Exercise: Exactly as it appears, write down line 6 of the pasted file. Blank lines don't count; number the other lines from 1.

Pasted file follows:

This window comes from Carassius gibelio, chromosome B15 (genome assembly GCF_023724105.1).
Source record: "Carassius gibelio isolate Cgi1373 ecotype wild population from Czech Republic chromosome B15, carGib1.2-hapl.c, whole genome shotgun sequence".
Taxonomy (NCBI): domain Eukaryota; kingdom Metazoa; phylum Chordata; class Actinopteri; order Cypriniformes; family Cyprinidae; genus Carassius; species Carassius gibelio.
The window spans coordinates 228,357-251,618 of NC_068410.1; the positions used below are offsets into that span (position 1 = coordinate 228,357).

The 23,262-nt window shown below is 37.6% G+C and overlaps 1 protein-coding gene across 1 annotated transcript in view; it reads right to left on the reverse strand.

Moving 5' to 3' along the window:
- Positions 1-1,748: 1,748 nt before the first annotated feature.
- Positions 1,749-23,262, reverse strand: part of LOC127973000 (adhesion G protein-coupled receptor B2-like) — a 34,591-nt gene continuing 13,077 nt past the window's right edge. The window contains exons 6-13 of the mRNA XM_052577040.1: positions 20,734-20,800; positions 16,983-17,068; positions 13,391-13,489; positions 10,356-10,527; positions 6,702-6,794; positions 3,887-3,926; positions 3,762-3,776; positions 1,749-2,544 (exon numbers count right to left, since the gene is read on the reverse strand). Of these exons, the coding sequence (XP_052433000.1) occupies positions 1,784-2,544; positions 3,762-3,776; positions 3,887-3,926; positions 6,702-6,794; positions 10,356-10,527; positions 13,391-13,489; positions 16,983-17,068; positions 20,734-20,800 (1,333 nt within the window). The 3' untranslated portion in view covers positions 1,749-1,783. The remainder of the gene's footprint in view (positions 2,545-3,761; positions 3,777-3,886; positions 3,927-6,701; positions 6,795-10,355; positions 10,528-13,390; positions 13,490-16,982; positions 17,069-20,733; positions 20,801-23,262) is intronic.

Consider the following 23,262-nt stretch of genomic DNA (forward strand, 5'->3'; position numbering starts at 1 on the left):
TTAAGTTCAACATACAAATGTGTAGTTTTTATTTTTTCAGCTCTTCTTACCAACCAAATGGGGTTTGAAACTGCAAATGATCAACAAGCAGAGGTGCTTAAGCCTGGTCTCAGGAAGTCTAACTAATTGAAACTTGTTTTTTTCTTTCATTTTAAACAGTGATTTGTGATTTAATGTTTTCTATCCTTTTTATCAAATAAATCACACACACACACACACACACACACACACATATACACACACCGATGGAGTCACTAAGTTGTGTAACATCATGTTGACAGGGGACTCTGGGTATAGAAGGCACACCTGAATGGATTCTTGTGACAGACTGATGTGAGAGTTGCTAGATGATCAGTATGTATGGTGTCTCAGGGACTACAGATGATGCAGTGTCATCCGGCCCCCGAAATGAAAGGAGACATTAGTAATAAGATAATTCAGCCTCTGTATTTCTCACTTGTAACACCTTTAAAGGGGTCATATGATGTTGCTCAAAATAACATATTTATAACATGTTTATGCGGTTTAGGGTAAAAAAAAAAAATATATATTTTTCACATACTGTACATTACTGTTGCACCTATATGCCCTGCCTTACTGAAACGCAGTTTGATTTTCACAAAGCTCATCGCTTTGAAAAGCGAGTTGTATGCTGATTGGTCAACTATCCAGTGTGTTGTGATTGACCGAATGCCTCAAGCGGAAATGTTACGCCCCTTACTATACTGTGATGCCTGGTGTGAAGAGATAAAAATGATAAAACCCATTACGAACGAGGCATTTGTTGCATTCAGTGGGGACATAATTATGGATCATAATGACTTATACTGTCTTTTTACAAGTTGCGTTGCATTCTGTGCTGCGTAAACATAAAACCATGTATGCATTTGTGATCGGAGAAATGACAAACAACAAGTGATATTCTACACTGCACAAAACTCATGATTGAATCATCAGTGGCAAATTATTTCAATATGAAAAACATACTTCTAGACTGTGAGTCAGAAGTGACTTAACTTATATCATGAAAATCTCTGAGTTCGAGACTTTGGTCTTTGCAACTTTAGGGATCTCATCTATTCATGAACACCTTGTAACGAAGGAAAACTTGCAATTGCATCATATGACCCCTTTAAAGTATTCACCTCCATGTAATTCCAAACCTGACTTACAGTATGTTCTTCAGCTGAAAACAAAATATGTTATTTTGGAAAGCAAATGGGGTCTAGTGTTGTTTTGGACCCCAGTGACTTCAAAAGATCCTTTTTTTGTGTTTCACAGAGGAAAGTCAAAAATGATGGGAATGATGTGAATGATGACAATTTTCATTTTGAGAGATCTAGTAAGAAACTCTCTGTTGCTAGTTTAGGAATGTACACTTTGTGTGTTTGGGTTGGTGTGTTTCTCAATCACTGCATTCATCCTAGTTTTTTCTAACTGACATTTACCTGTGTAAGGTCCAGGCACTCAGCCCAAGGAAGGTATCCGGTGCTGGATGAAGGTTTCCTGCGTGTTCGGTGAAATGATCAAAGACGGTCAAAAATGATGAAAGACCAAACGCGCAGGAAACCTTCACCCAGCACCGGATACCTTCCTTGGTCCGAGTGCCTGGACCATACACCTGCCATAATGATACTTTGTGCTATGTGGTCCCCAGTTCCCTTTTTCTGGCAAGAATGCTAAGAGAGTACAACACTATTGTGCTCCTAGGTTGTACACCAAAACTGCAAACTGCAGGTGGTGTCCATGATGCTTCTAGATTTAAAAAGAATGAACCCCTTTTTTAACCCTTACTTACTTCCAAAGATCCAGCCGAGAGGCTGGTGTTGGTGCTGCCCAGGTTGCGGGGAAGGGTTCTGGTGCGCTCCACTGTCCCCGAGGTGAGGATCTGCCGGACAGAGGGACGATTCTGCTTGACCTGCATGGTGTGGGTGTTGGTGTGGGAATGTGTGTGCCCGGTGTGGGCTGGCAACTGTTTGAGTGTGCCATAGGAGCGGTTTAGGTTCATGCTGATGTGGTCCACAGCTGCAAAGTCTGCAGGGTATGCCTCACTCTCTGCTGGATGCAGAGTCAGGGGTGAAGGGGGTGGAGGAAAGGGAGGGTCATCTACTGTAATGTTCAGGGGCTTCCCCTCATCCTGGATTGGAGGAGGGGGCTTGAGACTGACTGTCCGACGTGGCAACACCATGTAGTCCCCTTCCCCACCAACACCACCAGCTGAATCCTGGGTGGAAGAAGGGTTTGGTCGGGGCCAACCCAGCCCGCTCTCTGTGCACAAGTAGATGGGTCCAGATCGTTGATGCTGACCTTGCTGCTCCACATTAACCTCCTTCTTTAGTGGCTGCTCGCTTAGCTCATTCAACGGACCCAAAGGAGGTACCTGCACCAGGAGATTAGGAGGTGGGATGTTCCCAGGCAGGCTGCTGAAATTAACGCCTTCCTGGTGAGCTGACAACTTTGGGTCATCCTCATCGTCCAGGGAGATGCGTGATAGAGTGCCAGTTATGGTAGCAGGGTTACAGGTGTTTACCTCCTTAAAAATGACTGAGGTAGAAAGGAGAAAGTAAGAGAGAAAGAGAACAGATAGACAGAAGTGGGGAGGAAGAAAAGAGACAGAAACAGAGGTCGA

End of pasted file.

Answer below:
Moving 5' to 3' along the window: